What to Ask your Mortgage Broker
Once you’ve narrowed the list down of potential brokers, don’t be afraid to ask questions. The more you know about your mortgage broker and the earlier you know this information, the better. Here’s a list of questions you should ask:
How long have you been in business?
Although there’s nothing wrong with working with a broker who’s new to the business, experience is key when it comes to dealing with complicated mortgages. It’s always a better for you if the broker has a few years of experience under their belt. Also, ask about the number of mortgages they close in a typical year. Anything under 1-2 a month might indicate they are new to the business.
What kind of education or licensing do you have?
All mortgage brokers in Canada require a license in order to practice. Some are members of associations, while others work from private practices. You should verify that your mortgage broker is licensed by going to the Canadian Association of Accredited Mortgage Professionals website.
On what do you base your recommendations?
Remember that although the mortgage broker is working for you, they are paid by the lender. When they deliver good, credit-worthy borrowers, like you, they get paid handsomely for it. Don’t be afraid to ask them to disclose their fees and commissions up front. You want to be sure that they’re making recommendations for the right reasons.
Are there any special conditions that apply to this deal?
A super low mortgage rate may be attached to a ‘no-frills’ product, which sometimes do not offer or have very limited prepayment options. This type of mortgage product can typically save you money in the short term, but may cost you substantially more in the long run. Be aware of hidden costs or undesirable conditions attached to no-frills mortgages.
What fees and/or costs are associated with the interest rate you’ve quoted me?
Sometimes mortgage brokers will quote really low rates just to get you in the door. Once they’ve got you there, they can tack on all kinds of extra fees. Some of these fees can include a credit report charge, an appraisal, title insurance, deed-recording and overnight deliveries.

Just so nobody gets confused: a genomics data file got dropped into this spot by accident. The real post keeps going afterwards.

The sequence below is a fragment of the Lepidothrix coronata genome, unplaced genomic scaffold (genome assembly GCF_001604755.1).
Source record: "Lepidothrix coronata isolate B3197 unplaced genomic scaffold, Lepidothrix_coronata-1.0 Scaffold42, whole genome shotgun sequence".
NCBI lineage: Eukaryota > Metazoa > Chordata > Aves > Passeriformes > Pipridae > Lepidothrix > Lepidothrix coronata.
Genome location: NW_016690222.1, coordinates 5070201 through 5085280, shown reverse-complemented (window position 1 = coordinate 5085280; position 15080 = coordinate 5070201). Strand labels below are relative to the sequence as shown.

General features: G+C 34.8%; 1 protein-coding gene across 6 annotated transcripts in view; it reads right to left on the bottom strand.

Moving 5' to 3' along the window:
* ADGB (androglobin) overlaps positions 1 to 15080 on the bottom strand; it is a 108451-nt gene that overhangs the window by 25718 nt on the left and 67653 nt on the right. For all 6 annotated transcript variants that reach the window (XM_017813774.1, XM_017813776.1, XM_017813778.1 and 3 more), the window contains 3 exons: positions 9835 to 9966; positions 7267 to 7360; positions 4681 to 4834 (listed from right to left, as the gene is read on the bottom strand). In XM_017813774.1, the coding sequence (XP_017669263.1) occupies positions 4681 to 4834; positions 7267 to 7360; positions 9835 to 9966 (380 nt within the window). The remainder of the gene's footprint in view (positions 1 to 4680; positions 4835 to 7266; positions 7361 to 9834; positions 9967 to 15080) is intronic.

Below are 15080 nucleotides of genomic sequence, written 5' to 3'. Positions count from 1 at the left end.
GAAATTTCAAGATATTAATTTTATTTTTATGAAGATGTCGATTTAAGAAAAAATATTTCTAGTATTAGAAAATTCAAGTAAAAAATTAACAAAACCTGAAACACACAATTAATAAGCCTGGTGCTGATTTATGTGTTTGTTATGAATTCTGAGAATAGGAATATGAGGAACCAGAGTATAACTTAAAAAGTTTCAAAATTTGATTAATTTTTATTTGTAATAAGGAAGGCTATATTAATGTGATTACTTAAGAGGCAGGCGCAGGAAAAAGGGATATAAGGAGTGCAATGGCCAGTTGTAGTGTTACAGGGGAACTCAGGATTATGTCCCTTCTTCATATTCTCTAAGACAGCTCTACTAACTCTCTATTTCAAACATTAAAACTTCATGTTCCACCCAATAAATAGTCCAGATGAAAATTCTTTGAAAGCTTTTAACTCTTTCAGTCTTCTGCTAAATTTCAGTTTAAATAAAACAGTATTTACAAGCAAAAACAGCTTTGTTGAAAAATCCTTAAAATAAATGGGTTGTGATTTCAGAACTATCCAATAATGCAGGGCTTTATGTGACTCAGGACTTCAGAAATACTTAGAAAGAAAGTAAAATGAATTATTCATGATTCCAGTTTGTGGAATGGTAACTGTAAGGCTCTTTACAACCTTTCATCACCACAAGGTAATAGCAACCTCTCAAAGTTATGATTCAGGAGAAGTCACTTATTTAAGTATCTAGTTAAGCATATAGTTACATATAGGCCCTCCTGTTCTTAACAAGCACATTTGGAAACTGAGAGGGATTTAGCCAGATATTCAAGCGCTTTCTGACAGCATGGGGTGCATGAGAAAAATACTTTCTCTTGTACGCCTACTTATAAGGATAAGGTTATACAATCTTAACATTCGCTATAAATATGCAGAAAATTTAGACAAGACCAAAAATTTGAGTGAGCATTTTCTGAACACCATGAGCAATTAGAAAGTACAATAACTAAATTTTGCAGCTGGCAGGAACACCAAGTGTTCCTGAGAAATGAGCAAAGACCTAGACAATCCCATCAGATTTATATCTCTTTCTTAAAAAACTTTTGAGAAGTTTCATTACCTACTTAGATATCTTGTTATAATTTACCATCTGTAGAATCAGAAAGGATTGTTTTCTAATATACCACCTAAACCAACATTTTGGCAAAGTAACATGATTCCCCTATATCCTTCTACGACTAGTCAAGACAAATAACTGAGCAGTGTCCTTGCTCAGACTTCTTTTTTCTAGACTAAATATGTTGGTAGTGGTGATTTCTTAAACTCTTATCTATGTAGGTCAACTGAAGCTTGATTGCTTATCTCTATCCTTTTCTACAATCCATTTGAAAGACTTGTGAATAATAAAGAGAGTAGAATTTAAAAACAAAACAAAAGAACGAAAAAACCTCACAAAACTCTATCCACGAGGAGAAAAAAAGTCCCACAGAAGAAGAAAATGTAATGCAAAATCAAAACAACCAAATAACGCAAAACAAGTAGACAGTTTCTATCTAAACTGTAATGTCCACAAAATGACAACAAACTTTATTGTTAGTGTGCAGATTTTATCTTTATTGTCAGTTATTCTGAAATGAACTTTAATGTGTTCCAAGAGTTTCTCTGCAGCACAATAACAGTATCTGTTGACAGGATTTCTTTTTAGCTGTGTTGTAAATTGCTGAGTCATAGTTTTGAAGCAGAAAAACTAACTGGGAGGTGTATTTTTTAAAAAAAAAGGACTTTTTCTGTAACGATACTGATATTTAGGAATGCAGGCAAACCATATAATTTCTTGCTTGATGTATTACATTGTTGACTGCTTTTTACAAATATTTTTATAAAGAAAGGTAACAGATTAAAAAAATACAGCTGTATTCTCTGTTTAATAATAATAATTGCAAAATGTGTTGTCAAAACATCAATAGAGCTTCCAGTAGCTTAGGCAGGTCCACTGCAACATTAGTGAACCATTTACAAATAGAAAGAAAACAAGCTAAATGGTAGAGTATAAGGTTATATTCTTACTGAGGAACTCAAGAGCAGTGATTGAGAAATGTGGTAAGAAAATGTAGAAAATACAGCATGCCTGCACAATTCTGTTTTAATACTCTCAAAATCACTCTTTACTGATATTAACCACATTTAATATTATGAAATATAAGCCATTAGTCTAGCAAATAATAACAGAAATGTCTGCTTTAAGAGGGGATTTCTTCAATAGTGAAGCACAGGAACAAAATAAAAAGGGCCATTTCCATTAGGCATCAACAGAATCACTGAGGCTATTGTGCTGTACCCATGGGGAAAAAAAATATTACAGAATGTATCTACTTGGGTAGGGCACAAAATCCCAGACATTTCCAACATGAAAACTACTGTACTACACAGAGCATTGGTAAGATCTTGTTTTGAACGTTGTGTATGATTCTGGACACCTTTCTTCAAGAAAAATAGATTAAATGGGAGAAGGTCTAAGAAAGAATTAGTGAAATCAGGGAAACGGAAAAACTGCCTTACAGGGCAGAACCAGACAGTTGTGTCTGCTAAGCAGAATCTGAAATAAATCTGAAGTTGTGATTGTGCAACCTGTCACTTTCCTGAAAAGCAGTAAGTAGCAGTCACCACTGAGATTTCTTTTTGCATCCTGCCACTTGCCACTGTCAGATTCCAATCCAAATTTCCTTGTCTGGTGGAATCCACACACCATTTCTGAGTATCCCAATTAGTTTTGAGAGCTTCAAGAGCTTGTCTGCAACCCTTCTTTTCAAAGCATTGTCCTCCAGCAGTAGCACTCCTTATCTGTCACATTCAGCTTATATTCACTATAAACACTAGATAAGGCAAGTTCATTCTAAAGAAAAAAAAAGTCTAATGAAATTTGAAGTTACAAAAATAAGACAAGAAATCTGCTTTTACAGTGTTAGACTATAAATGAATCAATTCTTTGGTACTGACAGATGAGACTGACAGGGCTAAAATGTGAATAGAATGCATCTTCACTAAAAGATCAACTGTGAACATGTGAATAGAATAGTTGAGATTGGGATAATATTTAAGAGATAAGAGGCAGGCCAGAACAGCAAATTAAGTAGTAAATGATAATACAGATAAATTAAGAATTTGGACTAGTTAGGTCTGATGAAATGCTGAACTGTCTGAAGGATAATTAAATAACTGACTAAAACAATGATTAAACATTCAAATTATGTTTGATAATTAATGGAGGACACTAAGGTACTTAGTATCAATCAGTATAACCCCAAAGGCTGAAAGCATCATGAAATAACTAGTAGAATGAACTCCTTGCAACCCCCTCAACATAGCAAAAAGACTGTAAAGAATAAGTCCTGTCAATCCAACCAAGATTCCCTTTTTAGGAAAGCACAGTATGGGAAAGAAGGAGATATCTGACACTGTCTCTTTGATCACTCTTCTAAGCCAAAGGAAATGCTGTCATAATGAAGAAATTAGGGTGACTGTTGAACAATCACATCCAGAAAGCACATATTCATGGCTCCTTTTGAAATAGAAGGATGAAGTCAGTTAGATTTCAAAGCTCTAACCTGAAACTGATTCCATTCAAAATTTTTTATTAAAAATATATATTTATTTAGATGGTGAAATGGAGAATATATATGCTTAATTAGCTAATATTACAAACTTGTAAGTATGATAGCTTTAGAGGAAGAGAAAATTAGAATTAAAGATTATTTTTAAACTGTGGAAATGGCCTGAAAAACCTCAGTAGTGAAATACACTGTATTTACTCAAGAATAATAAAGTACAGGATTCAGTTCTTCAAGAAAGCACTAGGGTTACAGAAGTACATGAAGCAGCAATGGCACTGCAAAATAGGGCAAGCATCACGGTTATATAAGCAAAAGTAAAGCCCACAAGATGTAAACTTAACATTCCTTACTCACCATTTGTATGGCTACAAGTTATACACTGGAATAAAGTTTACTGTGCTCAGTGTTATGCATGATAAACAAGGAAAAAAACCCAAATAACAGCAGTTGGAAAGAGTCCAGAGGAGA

Can I please see the lender’s letter of commitment?
If your mortgage broker has promised you a specific rate, ask for a letter from the lender proving that the discussed rate is indeed locked in.
What is your area of specialty?
Even though a broker may state that they are “full service,” they quite often facilitate more loans of one type than another. Ask what percentage of their total volume comes from residential loans. If you are interested in a commercial property, make sure you ask your broker if they have closed commercial loans before.
Are you affiliated with any mortgage associations?
Membership to some mortgage associations can sometimes be indicative of the broker’s oath to offer the best loan options available, regardless of commission. Membership to some associations requires additional education and examinations. Also, those mortgage brokers who do belong to professional organizations may also be listed in a directory. This gives you the opportunity to view any customer complaints, should they exist.
Can you provide me with references?
Even though your mortgage broker will most likely come armed with testimonials from past clients, there is no way of determining how old those testimonials are. Instead ask them for names of recent customers or Realtors with whom they’ve worked with.
How often will we be in contact?
Although this might seem like an unimportant question, it could be the difference between a painful experience and a smooth transaction.
The combination of thorough research and proper inquiry should help you narrow down your pool of potential mortgage brokers. Trust your instinct and only make your selection if you are completely comfortable.
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